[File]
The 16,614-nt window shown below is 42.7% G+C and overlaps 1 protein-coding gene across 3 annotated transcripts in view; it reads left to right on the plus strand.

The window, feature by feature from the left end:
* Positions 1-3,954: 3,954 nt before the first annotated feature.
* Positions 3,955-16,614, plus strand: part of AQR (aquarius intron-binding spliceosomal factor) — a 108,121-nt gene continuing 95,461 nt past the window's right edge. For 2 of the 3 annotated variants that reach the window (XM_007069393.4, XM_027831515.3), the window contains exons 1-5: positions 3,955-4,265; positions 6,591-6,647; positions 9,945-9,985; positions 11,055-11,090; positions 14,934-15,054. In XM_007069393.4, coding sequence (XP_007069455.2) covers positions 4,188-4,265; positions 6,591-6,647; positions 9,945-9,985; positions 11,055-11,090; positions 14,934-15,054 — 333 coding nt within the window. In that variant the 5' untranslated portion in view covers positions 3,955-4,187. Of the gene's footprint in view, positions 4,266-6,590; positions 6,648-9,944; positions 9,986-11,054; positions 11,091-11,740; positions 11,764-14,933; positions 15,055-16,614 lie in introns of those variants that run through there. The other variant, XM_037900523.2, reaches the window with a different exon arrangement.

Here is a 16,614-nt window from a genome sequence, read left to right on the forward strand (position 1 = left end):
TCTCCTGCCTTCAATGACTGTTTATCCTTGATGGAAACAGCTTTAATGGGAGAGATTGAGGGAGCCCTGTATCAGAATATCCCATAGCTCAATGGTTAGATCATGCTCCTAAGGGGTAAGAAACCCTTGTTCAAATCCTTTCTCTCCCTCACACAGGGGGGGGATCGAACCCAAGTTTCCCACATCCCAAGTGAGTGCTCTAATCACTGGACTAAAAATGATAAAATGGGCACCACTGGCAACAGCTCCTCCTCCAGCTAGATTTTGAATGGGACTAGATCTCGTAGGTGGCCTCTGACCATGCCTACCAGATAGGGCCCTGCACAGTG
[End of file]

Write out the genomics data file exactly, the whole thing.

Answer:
The 16,614-nt window shown below is 42.7% G+C and overlaps 1 protein-coding gene across 3 annotated transcripts in view; it reads left to right on the plus strand.

The window, feature by feature from the left end:
* Positions 1-3,954: 3,954 nt before the first annotated feature.
* Positions 3,955-16,614, plus strand: part of AQR (aquarius intron-binding spliceosomal factor) — a 108,121-nt gene continuing 95,461 nt past the window's right edge. For 2 of the 3 annotated variants that reach the window (XM_007069393.4, XM_027831515.3), the window contains exons 1-5: positions 3,955-4,265; positions 6,591-6,647; positions 9,945-9,985; positions 11,055-11,090; positions 14,934-15,054. In XM_007069393.4, coding sequence (XP_007069455.2) covers positions 4,188-4,265; positions 6,591-6,647; positions 9,945-9,985; positions 11,055-11,090; positions 14,934-15,054 — 333 coding nt within the window. In that variant the 5' untranslated portion in view covers positions 3,955-4,187. Of the gene's footprint in view, positions 4,266-6,590; positions 6,648-9,944; positions 9,986-11,054; positions 11,091-11,740; positions 11,764-14,933; positions 15,055-16,614 lie in introns of those variants that run through there. The other variant, XM_037900523.2, reaches the window with a different exon arrangement.

Here is a 16,614-nt window from a genome sequence, read left to right on the forward strand (position 1 = left end):
TCTCCTGCCTTCAATGACTGTTTATCCTTGATGGAAACAGCTTTAATGGGAGAGATTGAGGGAGCCCTGTATCAGAATATCCCATAGCTCAATGGTTAGATCATGCTCCTAAGGGGTAAGAAACCCTTGTTCAAATCCTTTCTCTCCCTCACACAGGGGGGGGATCGAACCCAAGTTTCCCACATCCCAAGTGAGTGCTCTAATCACTGGACTAAAAATGATAAAATGGGCACCACTGGCAACAGCTCCTCCTCCAGCTAGATTTTGAATGGGACTAGATCTCGTAGGTGGCCTCTGACCATGCCTACCAGATAGGGCCCTGCACAGTG